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Greenrope volunteers

“Swimming” with dolphins and saving turtles from plastic

It's not only David Attenborough who sees the beauty of nature and the danger of plastic in our oceans. Read how a Eurodesk UK Ambassador discovered her own blue planet through volunteering.

Article by Eurodesk UK Ambassador, Elena Toader.

Following your passion will be the most rewarding journey you can take. Joining Greenrope for their second Marine Biology Camp allowed me to do what I love: observe and learn about nature, protect endangered species and witness Earth’s spectacle of beauty. 


Quite by chance I came across Greenrope. After reading about the projects they run in nature conservation and species preservation, I began following them on social media. Thus, I found out about the Marine Biology camp, which they organise in partnership with the local WWF centre.

Greenrope is an Erasmus+ member and frequent organiser of youth exchanges under EU funding. However, the Marine Biology Camp was funded through a participation fee which paid for accommodation, travel to the WWF camp, meals and the two days at sea (dolphin watching experience). Previous to paying the fee, I had to submit an application form talking about my motivation and previous experience. Being an active participant of Erasmus+ projects provided me with enough experience and skills that, I believe made my application successful.    

My participation in the camp offered me the opportunity to be involved in an environmental project and also to meet the people behind Greenrope. The NGO has many volunteers but the main people behind the organisation are Stefano and Andrea. Two young men whom I found extremely passionate about making a local change. Their use of resources to put together amazing projects is inspirational.

WWF Policoro

All participants were hosted by the local WWF organisation, based in the small town of Policoro, on the southern Italian coast. The naturalness of the place transpired through its wood cabin accommodation and the tranquil autumn sea which was only a few feet away.

The centre hosts all sorts of animals, rescued or abandoned: iguanas, snakes, birds, fish, foxes etc. However, their main task is protecting sea turtles. Quite often, these are found or brought in by local fishermen. Their problem: PLASTIC. Whether in their stomach, around their flippers or neck, plastic represents a real issue for marine animals. Unable to differentiate between small fish and plastic bits, turtles (and other animals) often ingest this material causing death by starvation.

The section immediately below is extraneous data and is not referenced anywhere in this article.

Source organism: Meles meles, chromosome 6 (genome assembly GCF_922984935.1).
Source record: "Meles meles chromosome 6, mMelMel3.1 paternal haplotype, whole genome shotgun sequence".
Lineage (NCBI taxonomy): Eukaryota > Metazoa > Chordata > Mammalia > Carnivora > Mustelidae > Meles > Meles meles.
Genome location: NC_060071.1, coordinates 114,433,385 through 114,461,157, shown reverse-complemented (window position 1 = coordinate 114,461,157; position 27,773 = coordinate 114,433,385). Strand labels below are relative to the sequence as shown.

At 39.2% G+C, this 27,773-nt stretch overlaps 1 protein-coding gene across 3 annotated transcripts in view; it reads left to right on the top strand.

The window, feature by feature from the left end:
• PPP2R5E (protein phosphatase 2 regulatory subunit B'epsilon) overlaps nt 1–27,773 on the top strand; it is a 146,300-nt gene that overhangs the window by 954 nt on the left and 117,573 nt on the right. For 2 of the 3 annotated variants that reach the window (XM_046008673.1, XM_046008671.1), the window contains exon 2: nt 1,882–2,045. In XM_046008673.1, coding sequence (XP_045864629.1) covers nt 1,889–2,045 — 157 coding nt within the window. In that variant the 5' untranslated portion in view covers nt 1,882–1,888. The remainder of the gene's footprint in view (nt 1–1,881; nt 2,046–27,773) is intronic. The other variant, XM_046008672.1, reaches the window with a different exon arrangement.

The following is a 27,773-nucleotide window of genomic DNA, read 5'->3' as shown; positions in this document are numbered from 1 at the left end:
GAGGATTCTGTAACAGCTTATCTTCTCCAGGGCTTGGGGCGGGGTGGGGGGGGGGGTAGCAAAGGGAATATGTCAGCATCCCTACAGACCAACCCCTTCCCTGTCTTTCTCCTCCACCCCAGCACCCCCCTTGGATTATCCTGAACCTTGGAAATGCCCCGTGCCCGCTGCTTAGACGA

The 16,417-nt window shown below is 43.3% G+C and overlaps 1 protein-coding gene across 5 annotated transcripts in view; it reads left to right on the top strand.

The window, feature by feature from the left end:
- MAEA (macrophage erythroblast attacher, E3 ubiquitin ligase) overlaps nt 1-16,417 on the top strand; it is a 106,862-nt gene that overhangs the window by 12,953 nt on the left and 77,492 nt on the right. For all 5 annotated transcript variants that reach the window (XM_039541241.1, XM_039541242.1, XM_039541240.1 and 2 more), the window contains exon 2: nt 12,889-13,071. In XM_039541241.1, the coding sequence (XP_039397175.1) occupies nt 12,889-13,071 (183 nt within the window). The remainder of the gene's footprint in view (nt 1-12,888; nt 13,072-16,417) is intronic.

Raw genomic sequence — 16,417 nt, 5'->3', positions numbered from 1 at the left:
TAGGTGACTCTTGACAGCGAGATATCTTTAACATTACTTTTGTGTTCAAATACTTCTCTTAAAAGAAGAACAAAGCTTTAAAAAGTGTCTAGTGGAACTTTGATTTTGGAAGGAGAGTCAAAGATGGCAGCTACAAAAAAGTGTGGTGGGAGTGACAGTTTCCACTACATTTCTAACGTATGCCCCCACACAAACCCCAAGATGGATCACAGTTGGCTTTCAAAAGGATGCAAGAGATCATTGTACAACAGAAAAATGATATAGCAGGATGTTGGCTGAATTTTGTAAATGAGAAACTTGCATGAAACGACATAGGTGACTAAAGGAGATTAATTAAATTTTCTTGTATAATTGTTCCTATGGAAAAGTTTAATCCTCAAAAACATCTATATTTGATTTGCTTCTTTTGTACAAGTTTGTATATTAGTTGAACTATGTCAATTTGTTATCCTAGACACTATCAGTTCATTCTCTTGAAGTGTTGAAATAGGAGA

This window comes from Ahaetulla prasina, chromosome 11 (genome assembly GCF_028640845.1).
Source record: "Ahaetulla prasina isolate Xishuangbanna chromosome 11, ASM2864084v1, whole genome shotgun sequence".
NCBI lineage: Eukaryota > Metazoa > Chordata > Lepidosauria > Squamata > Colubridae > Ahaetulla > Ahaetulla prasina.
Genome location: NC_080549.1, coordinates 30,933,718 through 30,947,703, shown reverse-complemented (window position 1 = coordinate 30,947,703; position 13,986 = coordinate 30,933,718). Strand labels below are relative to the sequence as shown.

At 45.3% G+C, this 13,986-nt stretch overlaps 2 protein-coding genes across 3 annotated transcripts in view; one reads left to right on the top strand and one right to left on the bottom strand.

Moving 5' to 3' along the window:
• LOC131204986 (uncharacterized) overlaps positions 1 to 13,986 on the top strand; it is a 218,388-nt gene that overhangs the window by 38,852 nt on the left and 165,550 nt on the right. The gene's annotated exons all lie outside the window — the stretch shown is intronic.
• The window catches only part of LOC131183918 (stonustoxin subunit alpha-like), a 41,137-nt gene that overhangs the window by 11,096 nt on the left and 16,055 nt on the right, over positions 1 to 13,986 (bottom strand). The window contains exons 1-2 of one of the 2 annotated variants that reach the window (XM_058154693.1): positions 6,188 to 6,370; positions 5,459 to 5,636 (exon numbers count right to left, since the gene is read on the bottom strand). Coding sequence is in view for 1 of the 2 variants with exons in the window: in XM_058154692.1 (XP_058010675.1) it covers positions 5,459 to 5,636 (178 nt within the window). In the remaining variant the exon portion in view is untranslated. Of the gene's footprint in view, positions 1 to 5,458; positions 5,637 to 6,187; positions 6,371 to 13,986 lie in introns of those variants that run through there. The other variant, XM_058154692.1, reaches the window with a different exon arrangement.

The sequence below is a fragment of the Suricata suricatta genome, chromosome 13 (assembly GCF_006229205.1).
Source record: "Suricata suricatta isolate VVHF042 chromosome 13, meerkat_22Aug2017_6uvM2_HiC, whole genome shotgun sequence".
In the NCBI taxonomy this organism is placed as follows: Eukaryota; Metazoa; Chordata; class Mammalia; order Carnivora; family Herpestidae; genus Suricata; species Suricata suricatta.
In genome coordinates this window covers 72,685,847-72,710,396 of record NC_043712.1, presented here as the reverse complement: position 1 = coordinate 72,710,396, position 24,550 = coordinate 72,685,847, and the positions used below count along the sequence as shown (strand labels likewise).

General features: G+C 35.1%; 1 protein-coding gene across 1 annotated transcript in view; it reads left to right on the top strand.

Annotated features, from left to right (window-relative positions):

WWF staff work together to treat and rehabilitate the turtles so that later they can be placed back where they belong…in the sea. WWF also finds and protects turtle nests. So much so, that in the last week before hatching, someone sleeps next to the nest, on the beach, so that when the eggs hatch, he can guide the hatchlings into the sea.


All participants spend one day getting to know the animals around the centre and helping the WWF staff in their duties: feeding the animals and changing the water of and washing the turtle tanks. We were shown how turtles' measurements are taken and made available to an international database to help monitoring after release in wilderness.

A professor taught us about the anatomy and physiology of turtles; we explored the local, protected area on bicycle and spent two days out at sea looking for dolphins.

Swimming’ with dolphins

For this activity we teamed up with Ionian Dolphin Conservation (IDC) who made their research boat available for our dolphin search.

When scanning for dolphins, we were looking for black spots (dolphin fins) creating waves or jumping from the sea. Soon, dolphins were spotted. Extremely sociable creatures, they were approaching our boat and swimming with us: the waves created when going at speed, apparently reminds them of swimming with their mothers. So it was as enjoyable for them as it was for us.      

Dolphin “fingerprint

IDC explained how each dolphin can be identified by the unique scaring pattern on their fins, which they gain when competing for food. By taking clear pictures of their fins, IDC created a database of individual dolphins, which anyone can access and thus track their migration behaviour.

Our time at sea ended with a ceremony: Capellone, the sea turtle WWF have been tending to, was ready to go back home. How best to end a marine biology programme?       

Final remarks

Much like Capellone, we are our happiest, thriving self when in our own element. So, if you have a passion, dedicate time to finding resources that can help you live your passion, even if for a week.  

Would you like to go on your own adventure? Find out about volunteering opportunities!